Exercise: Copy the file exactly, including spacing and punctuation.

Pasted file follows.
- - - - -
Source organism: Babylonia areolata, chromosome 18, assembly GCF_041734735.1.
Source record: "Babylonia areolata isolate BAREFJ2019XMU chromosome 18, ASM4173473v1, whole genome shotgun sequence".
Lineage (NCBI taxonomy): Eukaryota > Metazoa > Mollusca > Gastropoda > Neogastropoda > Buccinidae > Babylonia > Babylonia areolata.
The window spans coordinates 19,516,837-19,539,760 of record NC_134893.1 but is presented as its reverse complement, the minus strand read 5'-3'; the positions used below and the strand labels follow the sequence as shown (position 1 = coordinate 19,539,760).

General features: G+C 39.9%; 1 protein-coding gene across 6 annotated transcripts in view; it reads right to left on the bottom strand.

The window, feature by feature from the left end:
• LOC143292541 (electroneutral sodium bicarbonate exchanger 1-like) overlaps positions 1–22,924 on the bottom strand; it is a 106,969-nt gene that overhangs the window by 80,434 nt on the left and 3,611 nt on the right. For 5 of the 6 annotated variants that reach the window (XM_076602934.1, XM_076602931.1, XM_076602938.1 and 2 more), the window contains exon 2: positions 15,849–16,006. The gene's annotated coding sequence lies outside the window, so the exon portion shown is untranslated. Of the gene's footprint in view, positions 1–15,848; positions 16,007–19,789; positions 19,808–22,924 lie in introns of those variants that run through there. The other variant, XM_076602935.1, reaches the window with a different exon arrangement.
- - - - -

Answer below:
Source organism: Babylonia areolata, chromosome 18, assembly GCF_041734735.1.
Source record: "Babylonia areolata isolate BAREFJ2019XMU chromosome 18, ASM4173473v1, whole genome shotgun sequence".
Lineage (NCBI taxonomy): Eukaryota > Metazoa > Mollusca > Gastropoda > Neogastropoda > Buccinidae > Babylonia > Babylonia areolata.
The window spans coordinates 19,516,837-19,539,760 of record NC_134893.1 but is presented as its reverse complement, the minus strand read 5'-3'; the positions used below and the strand labels follow the sequence as shown (position 1 = coordinate 19,539,760).

General features: G+C 39.9%; 1 protein-coding gene across 6 annotated transcripts in view; it reads right to left on the bottom strand.

The window, feature by feature from the left end:
• LOC143292541 (electroneutral sodium bicarbonate exchanger 1-like) overlaps positions 1–22,924 on the bottom strand; it is a 106,969-nt gene that overhangs the window by 80,434 nt on the left and 3,611 nt on the right. For 5 of the 6 annotated variants that reach the window (XM_076602934.1, XM_076602931.1, XM_076602938.1 and 2 more), the window contains exon 2: positions 15,849–16,006. The gene's annotated coding sequence lies outside the window, so the exon portion shown is untranslated. Of the gene's footprint in view, positions 1–15,848; positions 16,007–19,789; positions 19,808–22,924 lie in introns of those variants that run through there. The other variant, XM_076602935.1, reaches the window with a different exon arrangement.